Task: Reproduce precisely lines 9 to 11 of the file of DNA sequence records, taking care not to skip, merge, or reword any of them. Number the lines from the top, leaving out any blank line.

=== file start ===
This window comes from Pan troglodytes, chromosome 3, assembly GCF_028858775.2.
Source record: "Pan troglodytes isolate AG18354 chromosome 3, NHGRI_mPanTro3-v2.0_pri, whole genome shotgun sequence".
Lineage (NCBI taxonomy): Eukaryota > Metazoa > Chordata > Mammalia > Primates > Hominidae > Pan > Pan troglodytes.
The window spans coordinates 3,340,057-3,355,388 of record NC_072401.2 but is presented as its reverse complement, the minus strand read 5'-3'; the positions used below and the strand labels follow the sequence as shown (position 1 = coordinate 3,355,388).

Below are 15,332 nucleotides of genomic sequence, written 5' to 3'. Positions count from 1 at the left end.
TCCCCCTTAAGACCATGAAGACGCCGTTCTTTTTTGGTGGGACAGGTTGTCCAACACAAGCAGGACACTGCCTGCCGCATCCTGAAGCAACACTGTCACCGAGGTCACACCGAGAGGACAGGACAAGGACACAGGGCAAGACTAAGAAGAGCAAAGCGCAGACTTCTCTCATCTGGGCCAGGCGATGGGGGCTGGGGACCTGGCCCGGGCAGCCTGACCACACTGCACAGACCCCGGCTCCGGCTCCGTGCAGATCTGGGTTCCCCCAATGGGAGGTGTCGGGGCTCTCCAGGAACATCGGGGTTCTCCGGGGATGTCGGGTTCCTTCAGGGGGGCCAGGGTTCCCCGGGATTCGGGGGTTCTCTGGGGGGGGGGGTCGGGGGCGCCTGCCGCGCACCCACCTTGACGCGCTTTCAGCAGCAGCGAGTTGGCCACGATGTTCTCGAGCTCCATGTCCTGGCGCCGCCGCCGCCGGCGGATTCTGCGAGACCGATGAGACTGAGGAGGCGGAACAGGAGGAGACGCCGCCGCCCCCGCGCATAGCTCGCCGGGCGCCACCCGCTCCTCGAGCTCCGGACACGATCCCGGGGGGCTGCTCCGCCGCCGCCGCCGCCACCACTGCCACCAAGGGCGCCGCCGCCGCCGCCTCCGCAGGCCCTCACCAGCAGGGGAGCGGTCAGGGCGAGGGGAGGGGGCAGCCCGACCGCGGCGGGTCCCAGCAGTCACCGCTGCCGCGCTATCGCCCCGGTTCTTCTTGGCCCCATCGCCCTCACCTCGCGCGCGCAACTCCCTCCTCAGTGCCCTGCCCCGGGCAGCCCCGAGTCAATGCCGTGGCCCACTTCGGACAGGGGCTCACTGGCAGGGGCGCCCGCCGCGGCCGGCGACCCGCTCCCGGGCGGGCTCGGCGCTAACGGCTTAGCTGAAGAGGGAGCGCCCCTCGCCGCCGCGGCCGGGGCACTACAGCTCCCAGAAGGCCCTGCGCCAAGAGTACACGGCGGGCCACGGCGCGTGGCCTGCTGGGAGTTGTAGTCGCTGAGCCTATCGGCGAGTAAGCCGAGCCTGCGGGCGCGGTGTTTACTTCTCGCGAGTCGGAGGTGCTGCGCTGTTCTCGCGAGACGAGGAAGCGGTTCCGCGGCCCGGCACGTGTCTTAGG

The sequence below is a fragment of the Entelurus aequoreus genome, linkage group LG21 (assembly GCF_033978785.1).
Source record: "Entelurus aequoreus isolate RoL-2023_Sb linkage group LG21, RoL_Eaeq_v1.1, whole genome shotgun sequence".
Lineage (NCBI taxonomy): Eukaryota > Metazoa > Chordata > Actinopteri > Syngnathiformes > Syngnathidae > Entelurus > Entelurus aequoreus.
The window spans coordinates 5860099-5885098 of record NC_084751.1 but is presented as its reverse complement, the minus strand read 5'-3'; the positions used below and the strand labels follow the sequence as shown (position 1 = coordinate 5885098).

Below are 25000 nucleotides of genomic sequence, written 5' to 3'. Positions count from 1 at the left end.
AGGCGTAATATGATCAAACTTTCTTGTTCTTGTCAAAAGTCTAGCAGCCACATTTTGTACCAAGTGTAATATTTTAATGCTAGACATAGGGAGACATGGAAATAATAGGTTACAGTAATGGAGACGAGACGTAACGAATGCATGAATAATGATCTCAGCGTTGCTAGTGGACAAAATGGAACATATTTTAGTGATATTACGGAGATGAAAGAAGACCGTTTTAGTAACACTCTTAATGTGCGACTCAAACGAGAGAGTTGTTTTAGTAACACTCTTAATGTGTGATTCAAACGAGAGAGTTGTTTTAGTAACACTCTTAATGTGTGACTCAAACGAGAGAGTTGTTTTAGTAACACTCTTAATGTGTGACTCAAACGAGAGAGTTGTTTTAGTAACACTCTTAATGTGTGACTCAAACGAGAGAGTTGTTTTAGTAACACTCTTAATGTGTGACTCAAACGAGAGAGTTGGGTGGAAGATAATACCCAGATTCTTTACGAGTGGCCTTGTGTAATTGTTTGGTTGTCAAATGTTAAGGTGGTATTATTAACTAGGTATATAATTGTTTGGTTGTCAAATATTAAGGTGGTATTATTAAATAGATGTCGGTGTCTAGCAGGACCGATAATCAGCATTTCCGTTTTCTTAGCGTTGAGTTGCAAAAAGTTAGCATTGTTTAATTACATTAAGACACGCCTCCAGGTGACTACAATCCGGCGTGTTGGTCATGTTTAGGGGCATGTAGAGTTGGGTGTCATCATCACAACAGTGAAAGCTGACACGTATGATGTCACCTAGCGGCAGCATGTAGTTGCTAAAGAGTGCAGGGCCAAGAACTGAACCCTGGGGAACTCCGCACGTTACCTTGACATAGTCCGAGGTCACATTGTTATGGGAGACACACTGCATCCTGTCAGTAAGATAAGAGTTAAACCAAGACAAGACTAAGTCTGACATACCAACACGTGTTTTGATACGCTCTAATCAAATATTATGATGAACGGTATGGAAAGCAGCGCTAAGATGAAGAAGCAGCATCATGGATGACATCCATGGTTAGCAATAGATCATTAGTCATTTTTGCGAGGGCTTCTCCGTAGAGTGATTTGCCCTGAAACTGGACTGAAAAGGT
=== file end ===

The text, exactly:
Lineage (NCBI taxonomy): Eukaryota > Metazoa > Chordata > Actinopteri > Syngnathiformes > Syngnathidae > Entelurus > Entelurus aequoreus.
The window spans coordinates 5860099-5885098 of record NC_084751.1 but is presented as its reverse complement, the minus strand read 5'-3'; the positions used below and the strand labels follow the sequence as shown (position 1 = coordinate 5885098).

Below are 25000 nucleotides of genomic sequence, written 5' to 3'. Positions count from 1 at the left end.